Viva, San Antonio!
At her reluctance, Jennifer decided to take her mother in, which, therefore, made her hire a contractor to remodel and expand her home.
“Until her mother moved in, her life was perfect. She loved her job. She loved her house. She loved the things in her house. What more could she ask?” (11)
Gabriel Trujillo, one of the crew members working on the house, never could figure out “what was it about brown skin that made some Anglos judgmental and afraid?” (14)
What surprised Jennifer the most was that Gabriel didn’t seem to recognize her. After all, she hadn’t seen him in 10 years.
Story was easygoing, quaint, and relatable. As a Latina, I enjoyed the Hispanic culture as not much of it is featured in works of fiction. For me, it is a real treat. I am forever always seeking out Latino themes and characters in books.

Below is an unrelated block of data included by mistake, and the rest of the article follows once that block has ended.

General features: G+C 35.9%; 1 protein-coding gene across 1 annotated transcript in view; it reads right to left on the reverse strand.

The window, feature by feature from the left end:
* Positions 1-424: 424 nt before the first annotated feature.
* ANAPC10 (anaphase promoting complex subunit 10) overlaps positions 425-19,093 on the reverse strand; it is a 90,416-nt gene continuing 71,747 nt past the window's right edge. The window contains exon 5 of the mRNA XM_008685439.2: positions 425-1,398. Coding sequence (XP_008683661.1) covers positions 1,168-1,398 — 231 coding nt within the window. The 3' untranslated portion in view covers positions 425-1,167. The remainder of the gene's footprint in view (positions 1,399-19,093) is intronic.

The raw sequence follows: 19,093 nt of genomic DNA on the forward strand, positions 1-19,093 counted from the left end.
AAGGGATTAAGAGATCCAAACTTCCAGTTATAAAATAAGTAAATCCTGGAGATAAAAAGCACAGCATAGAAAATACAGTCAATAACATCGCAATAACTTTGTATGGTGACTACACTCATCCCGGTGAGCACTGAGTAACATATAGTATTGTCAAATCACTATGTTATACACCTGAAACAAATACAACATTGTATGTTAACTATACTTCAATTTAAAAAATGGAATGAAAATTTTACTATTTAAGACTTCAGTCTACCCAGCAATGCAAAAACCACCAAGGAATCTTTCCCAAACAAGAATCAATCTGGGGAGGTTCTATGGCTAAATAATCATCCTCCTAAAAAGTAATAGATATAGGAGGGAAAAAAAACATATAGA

Writing was well-versed and modest. The pace was rather slow as the two engage in bi-cultural jabs and racial misconstructions. Although I wasn’t that captivated by their story, it was still nice to see them get along despite their differences. I think most Latinos would be able to relate to Gabriel—the directionless “bad boy” that actually showed potential and a real gift. Reading the past events showcasing Gabriel’s academic challenges and a teacher that never gave up on him was reminiscent of Jaime Escalente and his calculus class. Gabriel needed to “stand and deliver.”
Full of drama and quiet emotion. A touching, multicultural tale on the two-edge sword of pride.
My rating: 3 stars